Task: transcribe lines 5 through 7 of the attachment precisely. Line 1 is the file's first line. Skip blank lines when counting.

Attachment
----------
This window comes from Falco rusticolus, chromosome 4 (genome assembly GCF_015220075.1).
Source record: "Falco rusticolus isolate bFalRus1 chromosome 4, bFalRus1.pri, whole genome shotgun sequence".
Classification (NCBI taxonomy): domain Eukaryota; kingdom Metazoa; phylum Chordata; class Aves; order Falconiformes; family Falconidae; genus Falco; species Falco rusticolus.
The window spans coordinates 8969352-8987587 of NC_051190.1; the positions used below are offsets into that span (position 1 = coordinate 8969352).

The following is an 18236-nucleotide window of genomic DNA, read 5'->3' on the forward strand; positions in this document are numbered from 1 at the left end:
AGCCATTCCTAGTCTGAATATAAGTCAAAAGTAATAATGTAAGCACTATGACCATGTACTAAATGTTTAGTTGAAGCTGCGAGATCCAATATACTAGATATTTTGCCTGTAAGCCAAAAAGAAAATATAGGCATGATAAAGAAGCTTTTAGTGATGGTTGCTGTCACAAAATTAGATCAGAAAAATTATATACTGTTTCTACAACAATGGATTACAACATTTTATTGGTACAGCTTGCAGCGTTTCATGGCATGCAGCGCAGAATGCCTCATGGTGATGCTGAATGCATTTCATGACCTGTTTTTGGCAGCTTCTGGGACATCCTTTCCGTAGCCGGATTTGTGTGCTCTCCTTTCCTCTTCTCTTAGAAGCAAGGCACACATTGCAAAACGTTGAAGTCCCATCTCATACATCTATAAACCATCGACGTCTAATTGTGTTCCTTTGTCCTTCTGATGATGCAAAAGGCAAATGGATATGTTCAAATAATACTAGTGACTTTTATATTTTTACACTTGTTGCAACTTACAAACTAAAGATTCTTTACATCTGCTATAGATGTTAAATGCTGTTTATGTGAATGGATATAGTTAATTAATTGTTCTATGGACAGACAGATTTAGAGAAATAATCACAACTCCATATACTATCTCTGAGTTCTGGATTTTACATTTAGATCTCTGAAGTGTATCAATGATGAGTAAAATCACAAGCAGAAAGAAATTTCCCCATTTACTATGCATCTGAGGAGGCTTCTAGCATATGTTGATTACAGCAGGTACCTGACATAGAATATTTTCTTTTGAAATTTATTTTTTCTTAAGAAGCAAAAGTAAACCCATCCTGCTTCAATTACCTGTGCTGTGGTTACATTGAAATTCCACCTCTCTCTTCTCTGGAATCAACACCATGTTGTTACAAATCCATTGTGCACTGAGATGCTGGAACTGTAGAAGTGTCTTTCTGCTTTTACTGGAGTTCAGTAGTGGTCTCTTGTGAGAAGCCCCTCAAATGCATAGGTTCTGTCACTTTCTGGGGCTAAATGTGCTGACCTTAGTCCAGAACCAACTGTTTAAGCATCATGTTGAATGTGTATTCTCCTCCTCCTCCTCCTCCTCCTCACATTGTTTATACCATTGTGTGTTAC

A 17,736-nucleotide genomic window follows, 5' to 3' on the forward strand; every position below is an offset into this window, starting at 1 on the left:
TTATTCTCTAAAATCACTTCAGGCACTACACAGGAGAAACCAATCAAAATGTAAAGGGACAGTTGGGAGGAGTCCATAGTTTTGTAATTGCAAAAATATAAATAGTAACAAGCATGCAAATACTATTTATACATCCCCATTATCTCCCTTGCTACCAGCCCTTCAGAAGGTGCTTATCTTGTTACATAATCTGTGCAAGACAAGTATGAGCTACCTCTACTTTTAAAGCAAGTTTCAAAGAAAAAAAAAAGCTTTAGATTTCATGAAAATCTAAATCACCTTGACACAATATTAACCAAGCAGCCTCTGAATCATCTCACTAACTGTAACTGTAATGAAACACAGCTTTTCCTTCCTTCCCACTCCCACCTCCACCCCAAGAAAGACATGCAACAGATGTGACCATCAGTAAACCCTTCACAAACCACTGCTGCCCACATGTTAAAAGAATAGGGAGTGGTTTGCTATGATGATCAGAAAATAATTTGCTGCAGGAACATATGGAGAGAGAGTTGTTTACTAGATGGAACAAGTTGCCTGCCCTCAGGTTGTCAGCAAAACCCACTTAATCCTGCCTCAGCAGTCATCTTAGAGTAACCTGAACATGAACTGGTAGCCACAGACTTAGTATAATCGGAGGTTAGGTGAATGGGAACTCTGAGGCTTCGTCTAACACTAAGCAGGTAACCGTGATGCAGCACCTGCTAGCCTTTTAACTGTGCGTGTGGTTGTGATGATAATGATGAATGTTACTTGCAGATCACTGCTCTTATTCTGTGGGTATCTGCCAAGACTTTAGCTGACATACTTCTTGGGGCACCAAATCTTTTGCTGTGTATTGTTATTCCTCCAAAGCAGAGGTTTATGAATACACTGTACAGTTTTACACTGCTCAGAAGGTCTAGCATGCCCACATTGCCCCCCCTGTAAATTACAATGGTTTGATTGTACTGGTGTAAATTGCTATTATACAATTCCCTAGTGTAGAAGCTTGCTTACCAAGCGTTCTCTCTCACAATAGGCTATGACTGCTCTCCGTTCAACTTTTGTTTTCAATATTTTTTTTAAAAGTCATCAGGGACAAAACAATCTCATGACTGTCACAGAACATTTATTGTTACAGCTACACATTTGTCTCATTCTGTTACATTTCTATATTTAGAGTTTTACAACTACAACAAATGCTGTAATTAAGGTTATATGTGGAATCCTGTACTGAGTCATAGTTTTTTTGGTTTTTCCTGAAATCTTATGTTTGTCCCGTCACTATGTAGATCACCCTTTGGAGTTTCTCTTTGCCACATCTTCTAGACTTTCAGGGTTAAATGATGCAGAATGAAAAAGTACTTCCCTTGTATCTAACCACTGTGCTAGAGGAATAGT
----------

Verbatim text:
The following is an 18236-nucleotide window of genomic DNA, read 5'->3' on the forward strand; positions in this document are numbered from 1 at the left end:
AGCCATTCCTAGTCTGAATATAAGTCAAAAGTAATAATGTAAGCACTATGACCATGTACTAAATGTTTAGTTGAAGCTGCGAGATCCAATATACTAGATATTTTGCCTGTAAGCCAAAAAGAAAATATAGGCATGATAAAGAAGCTTTTAGTGATGGTTGCTGTCACAAAATTAGATCAGAAAAATTATATACTGTTTCTACAACAATGGATTACAACATTTTATTGGTACAGCTTGCAGCGTTTCATGGCATGCAGCGCAGAATGCCTCATGGTGATGCTGAATGCATTTCATGACCTGTTTTTGGCAGCTTCTGGGACATCCTTTCCGTAGCCGGATTTGTGTGCTCTCCTTTCCTCTTCTCTTAGAAGCAAGGCACACATTGCAAAACGTTGAAGTCCCATCTCATACATCTATAAACCATCGACGTCTAATTGTGTTCCTTTGTCCTTCTGATGATGCAAAAGGCAAATGGATATGTTCAAATAATACTAGTGACTTTTATATTTTTACACTTGTTGCAACTTACAAACTAAAGATTCTTTACATCTGCTATAGATGTTAAATGCTGTTTATGTGAATGGATATAGTTAATTAATTGTTCTATGGACAGACAGATTTAGAGAAATAATCACAACTCCATATACTATCTCTGAGTTCTGGATTTTACATTTAGATCTCTGAAGTGTATCAATGATGAGTAAAATCACAAGCAGAAAGAAATTTCCCCATTTACTATGCATCTGAGGAGGCTTCTAGCATATGTTGATTACAGCAGGTACCTGACATAGAATATTTTCTTTTGAAATTTATTTTTTCTTAAGAAGCAAAAGTAAACCCATCCTGCTTCAATTACCTGTGCTGTGGTTACATTGAAATTCCACCTCTCTCTTCTCTGGAATCAACACCATGTTGTTACAAATCCATTGTGCACTGAGATGCTGGAACTGTAGAAGTGTCTTTCTGCTTTTACTGGAGTTCAGTAGTGGTCTCTTGTGAGAAGCCCCTCAAATGCATAGGTTCTGTCACTTTCTGGGGCTAAATGTGCTGACCTTAGTCCAGAACCAACTGTTTAAGCATCATGTTGAATGTGTATTCTCCTCCTCCTCCTCCTCCTCCTCACATTGTTTATACCATTGTGTGTTAC

A 17,736-nucleotide genomic window follows, 5' to 3' on the forward strand; every position below is an offset into this window, starting at 1 on the left: